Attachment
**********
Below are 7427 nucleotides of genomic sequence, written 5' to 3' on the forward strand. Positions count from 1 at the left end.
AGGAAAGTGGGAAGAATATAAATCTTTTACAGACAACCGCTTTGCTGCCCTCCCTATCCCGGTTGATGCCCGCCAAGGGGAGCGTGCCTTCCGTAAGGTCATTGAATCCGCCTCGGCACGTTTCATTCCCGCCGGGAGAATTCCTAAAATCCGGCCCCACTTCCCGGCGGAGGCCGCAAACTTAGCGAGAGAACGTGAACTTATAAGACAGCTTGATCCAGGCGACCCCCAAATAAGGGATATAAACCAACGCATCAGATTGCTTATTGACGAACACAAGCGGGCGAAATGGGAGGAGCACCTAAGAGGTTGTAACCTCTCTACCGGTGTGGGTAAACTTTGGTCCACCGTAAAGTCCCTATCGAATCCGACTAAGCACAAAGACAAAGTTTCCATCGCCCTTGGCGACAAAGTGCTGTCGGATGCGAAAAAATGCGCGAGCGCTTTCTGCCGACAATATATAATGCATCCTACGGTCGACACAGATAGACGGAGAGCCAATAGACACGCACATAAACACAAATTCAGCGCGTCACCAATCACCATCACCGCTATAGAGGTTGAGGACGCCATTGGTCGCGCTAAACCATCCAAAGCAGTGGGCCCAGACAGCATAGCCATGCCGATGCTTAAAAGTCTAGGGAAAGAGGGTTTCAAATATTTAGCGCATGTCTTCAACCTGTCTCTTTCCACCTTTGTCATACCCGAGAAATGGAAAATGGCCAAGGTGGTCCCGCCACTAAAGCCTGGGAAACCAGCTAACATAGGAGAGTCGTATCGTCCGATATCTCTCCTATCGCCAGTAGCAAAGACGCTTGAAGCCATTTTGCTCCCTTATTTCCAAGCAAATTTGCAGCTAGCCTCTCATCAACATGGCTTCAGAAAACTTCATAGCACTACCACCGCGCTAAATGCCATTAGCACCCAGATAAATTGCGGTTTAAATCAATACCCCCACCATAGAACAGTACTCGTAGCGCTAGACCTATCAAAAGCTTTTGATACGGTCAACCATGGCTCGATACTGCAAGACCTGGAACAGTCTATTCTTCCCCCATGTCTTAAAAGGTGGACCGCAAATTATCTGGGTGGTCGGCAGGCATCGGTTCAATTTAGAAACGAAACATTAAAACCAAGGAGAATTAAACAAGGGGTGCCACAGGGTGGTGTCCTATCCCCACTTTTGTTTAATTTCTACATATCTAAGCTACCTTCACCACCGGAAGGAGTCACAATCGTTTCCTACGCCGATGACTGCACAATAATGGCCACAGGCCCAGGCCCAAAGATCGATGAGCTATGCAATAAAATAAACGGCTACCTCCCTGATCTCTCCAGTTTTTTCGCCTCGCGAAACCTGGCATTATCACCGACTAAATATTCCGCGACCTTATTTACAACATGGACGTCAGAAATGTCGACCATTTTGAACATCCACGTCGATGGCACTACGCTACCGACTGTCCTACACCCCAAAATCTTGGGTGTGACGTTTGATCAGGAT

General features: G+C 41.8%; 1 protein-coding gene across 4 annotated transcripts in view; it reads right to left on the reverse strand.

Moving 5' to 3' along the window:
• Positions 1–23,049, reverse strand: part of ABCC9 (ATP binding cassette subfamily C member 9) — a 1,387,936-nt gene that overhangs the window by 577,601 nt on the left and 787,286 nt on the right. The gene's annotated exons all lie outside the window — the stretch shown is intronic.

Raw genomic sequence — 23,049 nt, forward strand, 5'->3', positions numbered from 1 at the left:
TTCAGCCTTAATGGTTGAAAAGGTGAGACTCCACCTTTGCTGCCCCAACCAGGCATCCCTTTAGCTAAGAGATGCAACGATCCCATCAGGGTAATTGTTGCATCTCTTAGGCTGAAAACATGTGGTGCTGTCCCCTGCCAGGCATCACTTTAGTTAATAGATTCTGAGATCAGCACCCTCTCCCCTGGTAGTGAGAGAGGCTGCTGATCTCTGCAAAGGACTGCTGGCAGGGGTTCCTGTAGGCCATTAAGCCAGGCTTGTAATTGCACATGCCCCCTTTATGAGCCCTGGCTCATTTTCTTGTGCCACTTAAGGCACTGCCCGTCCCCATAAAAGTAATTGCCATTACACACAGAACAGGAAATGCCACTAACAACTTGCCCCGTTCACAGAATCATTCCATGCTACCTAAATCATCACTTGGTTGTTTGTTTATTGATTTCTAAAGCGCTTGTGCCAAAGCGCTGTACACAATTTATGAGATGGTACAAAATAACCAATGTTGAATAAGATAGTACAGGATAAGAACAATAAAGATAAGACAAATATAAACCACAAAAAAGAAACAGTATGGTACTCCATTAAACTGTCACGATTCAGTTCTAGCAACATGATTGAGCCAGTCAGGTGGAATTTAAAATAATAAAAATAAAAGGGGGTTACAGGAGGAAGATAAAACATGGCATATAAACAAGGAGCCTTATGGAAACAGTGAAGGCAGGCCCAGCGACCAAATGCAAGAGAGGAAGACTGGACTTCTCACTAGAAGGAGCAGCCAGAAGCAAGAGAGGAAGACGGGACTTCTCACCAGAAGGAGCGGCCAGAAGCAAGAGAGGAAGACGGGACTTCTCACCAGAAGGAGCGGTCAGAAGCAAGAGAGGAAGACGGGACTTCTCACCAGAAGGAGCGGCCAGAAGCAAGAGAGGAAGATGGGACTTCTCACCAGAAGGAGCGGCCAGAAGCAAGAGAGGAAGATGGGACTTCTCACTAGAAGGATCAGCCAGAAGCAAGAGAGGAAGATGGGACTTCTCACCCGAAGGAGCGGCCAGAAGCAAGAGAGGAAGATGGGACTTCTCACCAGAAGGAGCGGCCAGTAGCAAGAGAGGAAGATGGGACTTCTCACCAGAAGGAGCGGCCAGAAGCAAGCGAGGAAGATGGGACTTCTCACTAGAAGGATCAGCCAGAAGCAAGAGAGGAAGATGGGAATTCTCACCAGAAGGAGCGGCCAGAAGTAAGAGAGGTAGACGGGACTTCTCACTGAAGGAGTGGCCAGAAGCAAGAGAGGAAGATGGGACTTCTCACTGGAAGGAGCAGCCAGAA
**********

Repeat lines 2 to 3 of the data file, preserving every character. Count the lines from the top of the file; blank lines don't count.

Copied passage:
AGGAAAGTGGGAAGAATATAAATCTTTTACAGACAACCGCTTTGCTGCCCTCCCTATCCCGGTTGATGCCCGCCAAGGGGAGCGTGCCTTCCGTAAGGTCATTGAATCCGCCTCGGCACGTTTCATTCCCGCCGGGAGAATTCCTAAAATCCGGCCCCACTTCCCGGCGGAGGCCGCAAACTTAGCGAGAGAACGTGAACTTATAAGACAGCTTGATCCAGGCGACCCCCAAATAAGGGATATAAACCAACGCATCAGATTGCTTATTGACGAACACAAGCGGGCGAAATGGGAGGAGCACCTAAGAGGTTGTAACCTCTCTACCGGTGTGGGTAAACTTTGGTCCACCGTAAAGTCCCTATCGAATCCGACTAAGCACAAAGACAAAGTTTCCATCGCCCTTGGCGACAAAGTGCTGTCGGATGCGAAAAAATGCGCGAGCGCTTTCTGCCGACAATATATAATGCATCCTACGGTCGACACAGATAGACGGAGAGCCAATAGACACGCACATAAACACAAATTCAGCGCGTCACCAATCACCATCACCGCTATAGAGGTTGAGGACGCCATTGGTCGCGCTAAACCATCCAAAGCAGTGGGCCCAGACAGCATAGCCATGCCGATGCTTAAAAGTCTAGGGAAAGAGGGTTTCAAATATTTAGCGCATGTCTTCAACCTGTCTCTTTCCACCTTTGTCATACCCGAGAAATGGAAAATGGCCAAGGTGGTCCCGCCACTAAAGCCTGGGAAACCAGCTAACATAGGAGAGTCGTATCGTCCGATATCTCTCCTATCGCCAGTAGCAAAGACGCTTGAAGCCATTTTGCTCCCTTATTTCCAAGCAAATTTGCAGCTAGCCTCTCATCAACATGGCTTCAGAAAACTTCATAGCACTACCACCGCGCTAAATGCCATTAGCACCCAGATAAATTGCGGTTTAAATCAATACCCCCACCATAGAACAGTACTCGTAGCGCTAGACCTATCAAAAGCTTTTGATACGGTCAACCATGGCTCGATACTGCAAGACCTGGAACAGTCTATTCTTCCCCCATGTCTTAAAAGGTGGACCGCAAATTATCTGGGTGGTCGGCAGGCATCGGTTCAATTTAGAAACGAAACATTAAAACCAAGGAGAATTAAACAAGGGGTGCCACAGGGTGGTGTCCTATCCCCACTTTTGTTTAATTTCTACATATCTAAGCTACCTTCACCACCGGAAGGAGTCACAATCGTTTCCTACGCCGATGACTGCACAATAATGGCCACAGGCCCAGGCCCAAAGATCGATGAGCTATGCAATAAAATAAACGGCTACCTCCCTGATCTCTCCAGTTTTTTCGCCTCGCGAAACCTGGCATTATCACCGACTAAATATTCCGCGACCTTATTTACAACATGGACGTCAGAAATGTCGACCATTTTGAACATCCACGTCGATGGCACTACGCTACCGACTGTCCTACACCCCAAAATCTTGGGTGTGACGTTTGATCAGGAT

General features: G+C 41.8%; 1 protein-coding gene across 4 annotated transcripts in view; it reads right to left on the reverse strand.